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Brad Stam

As Vice President and Chief Operating Officer, Brad Stam co-leads ConnectEd with President Gary Hoachlander, supports organizational development and business development, and aligns programmatic initiatives in support of ConnectEd’s systemic reform goals. Prior to coming to ConnectEd, Brad served as Chief Academic Officer for Oakland Unified School District, leading dramatic academic improvement at the elementary and middle grades, and initiating a systemic Linked Learning approach to high school reform. During Brad’s tenure, Oakland USD had the highest API growth of any large urban district in California, 118 points. Prior to coming to Oakland, Brad served as Special Assistant to the Superintendent and Director of Teacher Affairs in San Francisco Unified, creating innovative and collaborative approaches to support teacher and principal effectiveness and organizational learning. Brad has taught middle school, was a middle school vice principal and elementary school principal in San Francisco, and started his career developing and teaching interdisciplinary curriculum at University Heights High School in the Bronx, New York. Brad brings extensive knowledge and experience in teaching and learning, urban school and district reform, and a lifelong passion for helping underprivileged youth improve their life options through quality education. Brad earned his BA at Harvard University and his MA at Teachers College, Columbia University.

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Jennifer O'Day

Jennifer O’Day is an Institute Fellow at AIR. Over the past 25 years, Dr. O’Day has carried out research, advised national and state policy makers, and written extensively in the areas of systemic standards-based reform, educational equity, accountability, and capacity-building strategies. One main focus of her work in recent years has been on strategies for intervening in low performing, high poverty schools identified under systems of state, local, and federal accountability.

Since joining AIR in 2002, Dr. O’Day has led the state evaluation of California’s Public School Accountability Act (2002-03), the national evaluation of State Implementation of NCLB (2003-08), and the national evaluation of the implementation of Title III of ESEA. This and related work has led to Dr. O’Day’s emphasis on the vital role that school districts play in establishing the conditions for meaningful change in schools and classrooms. In line with this emphasis, she led a four-year investigation (2004-08) of the implementation and effects of the literacy reforms in San Diego City Schools and convened a recent review of the reform strategies in New York City under the leadership of Mayor Bloomberg and Joel Klein (Education Reform in New York City: Ambitious Change in the Nation’s most Complex School System, Harvard Education Press, 2011).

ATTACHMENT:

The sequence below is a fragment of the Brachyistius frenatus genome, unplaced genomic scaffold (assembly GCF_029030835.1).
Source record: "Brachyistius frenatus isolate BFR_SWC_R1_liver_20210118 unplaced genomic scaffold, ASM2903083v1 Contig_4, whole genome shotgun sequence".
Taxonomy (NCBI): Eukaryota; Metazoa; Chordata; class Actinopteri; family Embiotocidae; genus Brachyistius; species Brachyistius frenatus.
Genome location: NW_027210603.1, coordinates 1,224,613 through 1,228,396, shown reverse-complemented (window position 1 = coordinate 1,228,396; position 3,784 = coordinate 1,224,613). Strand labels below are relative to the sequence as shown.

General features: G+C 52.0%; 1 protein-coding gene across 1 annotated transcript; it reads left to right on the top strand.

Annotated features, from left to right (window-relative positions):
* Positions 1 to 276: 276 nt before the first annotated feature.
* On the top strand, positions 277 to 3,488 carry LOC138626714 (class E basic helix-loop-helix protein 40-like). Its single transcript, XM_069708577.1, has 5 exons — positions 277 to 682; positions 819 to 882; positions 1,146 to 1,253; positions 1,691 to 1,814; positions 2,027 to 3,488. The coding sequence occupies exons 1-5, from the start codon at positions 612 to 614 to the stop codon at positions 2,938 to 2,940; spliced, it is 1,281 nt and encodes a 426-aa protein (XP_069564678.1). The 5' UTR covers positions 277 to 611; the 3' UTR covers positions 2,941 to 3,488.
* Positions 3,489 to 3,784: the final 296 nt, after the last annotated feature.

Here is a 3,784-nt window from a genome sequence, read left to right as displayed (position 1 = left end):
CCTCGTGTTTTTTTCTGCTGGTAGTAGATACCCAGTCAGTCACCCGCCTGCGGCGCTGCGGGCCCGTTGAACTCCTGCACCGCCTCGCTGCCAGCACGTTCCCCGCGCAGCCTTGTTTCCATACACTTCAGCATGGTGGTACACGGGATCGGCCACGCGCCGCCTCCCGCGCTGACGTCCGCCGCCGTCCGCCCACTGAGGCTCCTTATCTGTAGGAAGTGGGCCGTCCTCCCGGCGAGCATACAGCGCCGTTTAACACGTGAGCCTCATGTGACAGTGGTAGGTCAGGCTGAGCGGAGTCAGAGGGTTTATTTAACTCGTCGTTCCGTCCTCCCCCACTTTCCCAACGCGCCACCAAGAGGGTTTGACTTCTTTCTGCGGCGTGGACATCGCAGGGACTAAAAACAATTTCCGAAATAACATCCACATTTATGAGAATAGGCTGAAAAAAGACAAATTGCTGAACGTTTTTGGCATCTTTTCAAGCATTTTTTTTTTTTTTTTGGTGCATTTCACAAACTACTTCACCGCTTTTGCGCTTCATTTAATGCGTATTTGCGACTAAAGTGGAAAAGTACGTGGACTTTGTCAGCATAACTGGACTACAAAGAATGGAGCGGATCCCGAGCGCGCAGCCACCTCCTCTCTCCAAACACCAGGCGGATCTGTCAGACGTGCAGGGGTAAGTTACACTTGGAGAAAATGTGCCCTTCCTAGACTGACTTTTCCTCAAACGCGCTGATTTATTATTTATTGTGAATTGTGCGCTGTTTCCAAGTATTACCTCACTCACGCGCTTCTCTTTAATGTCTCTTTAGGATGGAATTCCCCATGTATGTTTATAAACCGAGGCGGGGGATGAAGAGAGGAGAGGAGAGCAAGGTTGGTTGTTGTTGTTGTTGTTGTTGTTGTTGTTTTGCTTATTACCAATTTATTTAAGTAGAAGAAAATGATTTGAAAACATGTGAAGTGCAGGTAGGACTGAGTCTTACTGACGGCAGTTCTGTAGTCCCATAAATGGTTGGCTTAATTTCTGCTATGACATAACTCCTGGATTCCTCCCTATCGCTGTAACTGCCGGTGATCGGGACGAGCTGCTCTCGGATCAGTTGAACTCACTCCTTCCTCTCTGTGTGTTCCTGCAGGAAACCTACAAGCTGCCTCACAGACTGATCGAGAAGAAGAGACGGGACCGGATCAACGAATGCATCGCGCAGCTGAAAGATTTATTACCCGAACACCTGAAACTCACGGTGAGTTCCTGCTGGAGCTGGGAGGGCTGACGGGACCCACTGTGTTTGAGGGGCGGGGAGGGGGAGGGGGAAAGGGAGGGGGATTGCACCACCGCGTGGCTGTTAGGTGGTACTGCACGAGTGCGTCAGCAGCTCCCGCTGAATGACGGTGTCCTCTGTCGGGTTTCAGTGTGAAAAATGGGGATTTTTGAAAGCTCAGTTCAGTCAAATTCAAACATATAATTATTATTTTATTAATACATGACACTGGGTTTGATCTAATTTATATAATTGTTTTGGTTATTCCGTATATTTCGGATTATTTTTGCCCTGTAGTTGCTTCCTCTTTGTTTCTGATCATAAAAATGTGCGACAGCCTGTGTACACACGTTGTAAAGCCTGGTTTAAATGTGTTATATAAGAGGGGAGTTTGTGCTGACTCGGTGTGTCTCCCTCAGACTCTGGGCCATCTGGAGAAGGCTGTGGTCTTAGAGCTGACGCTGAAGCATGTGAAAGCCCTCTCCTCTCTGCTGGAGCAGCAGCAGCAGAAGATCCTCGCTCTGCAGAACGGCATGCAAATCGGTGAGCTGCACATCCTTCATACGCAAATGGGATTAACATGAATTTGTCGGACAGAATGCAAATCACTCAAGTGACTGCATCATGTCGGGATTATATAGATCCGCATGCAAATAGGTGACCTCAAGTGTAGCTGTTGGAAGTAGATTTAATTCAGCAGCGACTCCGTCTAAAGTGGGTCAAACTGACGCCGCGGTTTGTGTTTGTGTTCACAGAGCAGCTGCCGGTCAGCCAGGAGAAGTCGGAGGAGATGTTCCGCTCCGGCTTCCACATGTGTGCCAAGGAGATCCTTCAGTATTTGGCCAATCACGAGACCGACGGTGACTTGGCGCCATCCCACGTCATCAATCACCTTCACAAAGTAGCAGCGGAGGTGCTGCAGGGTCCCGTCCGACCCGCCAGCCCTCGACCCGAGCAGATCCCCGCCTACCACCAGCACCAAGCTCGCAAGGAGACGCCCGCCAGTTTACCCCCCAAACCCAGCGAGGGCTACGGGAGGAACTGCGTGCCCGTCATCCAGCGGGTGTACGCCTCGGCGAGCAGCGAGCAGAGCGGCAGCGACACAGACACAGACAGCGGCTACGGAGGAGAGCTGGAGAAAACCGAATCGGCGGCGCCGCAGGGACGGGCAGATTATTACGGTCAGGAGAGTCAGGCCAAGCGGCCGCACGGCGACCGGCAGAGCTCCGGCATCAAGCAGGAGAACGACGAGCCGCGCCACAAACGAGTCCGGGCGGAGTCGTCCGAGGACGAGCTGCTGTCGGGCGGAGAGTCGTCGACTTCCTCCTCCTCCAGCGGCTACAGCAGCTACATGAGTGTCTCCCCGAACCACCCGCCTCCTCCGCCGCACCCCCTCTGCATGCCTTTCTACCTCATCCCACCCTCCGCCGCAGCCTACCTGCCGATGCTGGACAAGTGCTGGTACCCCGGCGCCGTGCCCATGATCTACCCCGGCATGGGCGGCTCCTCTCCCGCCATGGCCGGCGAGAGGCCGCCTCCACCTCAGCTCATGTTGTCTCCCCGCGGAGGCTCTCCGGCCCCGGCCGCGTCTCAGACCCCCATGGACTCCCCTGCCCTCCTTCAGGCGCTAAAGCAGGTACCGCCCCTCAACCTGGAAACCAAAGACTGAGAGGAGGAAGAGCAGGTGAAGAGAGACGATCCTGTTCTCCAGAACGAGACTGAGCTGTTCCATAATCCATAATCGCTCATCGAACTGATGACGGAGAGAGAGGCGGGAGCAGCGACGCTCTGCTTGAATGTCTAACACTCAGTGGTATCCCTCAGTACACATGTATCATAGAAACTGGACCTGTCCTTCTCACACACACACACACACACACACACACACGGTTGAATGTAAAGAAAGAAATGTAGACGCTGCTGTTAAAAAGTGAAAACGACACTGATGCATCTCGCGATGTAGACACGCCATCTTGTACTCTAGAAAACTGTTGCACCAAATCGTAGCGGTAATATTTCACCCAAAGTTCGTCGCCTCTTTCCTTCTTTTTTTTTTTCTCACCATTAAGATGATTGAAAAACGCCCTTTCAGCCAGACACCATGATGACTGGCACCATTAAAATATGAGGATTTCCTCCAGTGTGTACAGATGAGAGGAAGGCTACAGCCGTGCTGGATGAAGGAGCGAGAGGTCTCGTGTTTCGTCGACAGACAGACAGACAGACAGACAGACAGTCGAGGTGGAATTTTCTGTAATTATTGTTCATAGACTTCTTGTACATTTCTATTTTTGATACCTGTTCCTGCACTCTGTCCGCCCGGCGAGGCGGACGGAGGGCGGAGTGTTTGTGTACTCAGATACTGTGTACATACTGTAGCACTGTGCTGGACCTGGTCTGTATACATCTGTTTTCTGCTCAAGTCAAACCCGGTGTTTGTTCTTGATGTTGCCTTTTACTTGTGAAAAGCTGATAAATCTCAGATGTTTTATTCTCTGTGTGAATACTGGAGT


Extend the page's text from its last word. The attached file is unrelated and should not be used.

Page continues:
Dr. O’Day is the founder and chair of the California Collaborative on District Reform, which for six years has joined researchers, district practitioners, state policymakers, and funders in an on-going, evidence-based dialogue and collective action to improve instruction and student learning for all students in California’s urban school systems, with particular emphasis on linguistic minorities, who make up over 25% of California’s student population. Dr. O’Day is also a co-convener of the national Working Group on ELL Policy.

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Jorge Ruiz de Velasco